THE FOOTPRINTS OF LAETOLI ~3,6 million years
Laetoli is a site in Tanzania, dated to the Plio-Pleistocene and famous for its hominin footprints, preserved in volcanic ash (Site G). The site of the Laetoli footprints is located 45 km south of Olduvai gorge. Professor Terry Harrison, a physical anthropologist at New York University, has continued research at the site since the late 1990s.
The footprint-bearing layers are Pliocene in age, dated by the K/Ar method to 3.6 million years ago.
A line of hominid fossil footprints, discovered in 1976 by Mary Leakey, is preserved in powdery volcanic ash from an eruption of the 20 km distant Sadiman Volcano. Soft rain cemented the ash-layer (15 cm thick) to tuff without destroying the prints. In time, they were covered by other ash deposits. The hominid prints were produced by three individuals, one walking in the footprints of the other, making the original tracks difficult to discover. As the tracks lead in the same direction, they might have been produced by a group -- but there is nothing else to support the common reconstruction of a nuclear family visiting the waterhole together.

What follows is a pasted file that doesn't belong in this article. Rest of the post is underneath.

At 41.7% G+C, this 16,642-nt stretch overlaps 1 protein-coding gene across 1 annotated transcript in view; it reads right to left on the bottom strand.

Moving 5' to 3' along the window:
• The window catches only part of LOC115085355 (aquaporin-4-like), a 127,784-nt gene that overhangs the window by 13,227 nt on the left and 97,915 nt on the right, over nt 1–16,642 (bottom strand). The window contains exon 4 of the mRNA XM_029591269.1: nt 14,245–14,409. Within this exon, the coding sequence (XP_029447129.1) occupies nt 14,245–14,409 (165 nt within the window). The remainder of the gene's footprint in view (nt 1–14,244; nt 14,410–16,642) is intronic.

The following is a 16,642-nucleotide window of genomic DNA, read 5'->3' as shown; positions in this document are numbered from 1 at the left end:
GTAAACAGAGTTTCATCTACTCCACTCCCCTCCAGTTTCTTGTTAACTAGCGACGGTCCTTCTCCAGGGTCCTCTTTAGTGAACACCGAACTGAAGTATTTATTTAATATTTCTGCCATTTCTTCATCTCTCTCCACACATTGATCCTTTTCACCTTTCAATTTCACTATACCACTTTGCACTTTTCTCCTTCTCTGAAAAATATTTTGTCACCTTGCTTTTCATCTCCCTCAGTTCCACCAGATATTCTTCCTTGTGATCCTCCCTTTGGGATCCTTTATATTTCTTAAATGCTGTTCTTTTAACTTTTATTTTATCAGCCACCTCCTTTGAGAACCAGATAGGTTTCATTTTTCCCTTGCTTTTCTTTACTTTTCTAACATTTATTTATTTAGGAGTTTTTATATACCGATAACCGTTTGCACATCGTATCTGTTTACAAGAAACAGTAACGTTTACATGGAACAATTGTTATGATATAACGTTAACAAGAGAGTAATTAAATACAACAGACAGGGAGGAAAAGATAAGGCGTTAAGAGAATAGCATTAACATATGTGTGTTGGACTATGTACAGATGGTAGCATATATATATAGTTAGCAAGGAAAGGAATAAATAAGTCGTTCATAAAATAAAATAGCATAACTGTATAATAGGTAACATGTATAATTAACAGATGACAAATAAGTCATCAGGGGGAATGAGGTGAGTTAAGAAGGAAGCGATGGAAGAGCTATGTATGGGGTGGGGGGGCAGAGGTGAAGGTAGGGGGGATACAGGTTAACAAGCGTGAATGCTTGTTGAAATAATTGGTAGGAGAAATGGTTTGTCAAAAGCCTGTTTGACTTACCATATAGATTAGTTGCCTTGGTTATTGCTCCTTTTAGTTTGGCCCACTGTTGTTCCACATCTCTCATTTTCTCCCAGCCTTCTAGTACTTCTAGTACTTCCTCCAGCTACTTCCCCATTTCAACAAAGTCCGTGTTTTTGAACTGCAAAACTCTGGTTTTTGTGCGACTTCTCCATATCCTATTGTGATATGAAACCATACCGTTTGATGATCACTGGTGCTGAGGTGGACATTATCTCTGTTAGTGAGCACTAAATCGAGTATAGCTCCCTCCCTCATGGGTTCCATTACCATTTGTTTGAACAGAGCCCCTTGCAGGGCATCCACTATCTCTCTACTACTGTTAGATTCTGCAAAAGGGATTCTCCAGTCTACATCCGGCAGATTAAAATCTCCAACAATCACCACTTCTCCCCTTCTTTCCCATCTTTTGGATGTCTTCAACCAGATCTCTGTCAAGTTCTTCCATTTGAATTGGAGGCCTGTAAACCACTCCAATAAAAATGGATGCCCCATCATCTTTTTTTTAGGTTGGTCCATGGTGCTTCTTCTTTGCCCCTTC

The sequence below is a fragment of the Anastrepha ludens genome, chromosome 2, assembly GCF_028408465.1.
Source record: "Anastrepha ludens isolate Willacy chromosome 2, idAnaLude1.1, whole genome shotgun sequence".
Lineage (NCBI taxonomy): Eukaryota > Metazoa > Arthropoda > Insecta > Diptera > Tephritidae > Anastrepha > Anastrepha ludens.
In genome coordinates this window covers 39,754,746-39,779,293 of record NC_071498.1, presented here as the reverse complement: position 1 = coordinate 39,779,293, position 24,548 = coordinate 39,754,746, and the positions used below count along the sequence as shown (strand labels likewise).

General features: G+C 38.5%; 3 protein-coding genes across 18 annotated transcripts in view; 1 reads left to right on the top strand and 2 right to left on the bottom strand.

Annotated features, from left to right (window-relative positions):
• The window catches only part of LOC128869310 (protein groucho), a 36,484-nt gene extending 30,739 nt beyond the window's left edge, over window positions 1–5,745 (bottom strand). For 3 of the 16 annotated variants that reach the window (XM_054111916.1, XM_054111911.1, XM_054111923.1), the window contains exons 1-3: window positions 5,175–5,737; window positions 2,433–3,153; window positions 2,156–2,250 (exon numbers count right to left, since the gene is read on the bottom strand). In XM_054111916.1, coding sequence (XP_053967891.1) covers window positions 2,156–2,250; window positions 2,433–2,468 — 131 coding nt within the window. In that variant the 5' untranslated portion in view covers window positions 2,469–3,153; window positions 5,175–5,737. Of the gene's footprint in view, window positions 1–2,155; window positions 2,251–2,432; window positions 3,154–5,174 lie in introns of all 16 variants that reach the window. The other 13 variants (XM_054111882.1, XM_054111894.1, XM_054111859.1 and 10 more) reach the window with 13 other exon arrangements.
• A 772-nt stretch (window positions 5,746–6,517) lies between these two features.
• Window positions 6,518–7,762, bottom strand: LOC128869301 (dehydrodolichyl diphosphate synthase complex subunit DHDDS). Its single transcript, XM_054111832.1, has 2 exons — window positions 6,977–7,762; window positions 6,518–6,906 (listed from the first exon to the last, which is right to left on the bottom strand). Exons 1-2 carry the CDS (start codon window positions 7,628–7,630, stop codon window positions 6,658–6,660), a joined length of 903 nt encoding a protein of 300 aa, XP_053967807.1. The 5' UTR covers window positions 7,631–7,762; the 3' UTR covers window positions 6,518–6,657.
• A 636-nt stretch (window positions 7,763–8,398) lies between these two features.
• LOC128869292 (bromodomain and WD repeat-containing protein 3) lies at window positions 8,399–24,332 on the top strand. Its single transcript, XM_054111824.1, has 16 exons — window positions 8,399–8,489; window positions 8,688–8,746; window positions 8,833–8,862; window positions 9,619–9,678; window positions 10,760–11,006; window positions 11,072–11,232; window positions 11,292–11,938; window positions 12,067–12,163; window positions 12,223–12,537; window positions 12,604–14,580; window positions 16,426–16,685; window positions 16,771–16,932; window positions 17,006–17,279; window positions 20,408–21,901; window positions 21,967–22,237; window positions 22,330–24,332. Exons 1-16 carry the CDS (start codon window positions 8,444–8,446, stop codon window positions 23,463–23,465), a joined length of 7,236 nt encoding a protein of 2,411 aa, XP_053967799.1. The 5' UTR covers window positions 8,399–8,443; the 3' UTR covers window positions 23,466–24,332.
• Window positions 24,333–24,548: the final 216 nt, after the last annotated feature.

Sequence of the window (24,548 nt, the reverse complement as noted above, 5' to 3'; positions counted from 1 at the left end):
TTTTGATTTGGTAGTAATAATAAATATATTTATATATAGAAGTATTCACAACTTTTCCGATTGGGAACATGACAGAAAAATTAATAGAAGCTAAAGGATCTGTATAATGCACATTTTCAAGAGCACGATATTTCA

The footprints demonstrate that the hominids walked upright habitually, as there are no knuckle-impressions. The feet do not have the mobile big toe of apes; instead, they have an arch (the bending of the sole of the foot) typical of modern humans. The hominids seem to have moved in a leisurely stroll. (click to see all the article on Wikipedia)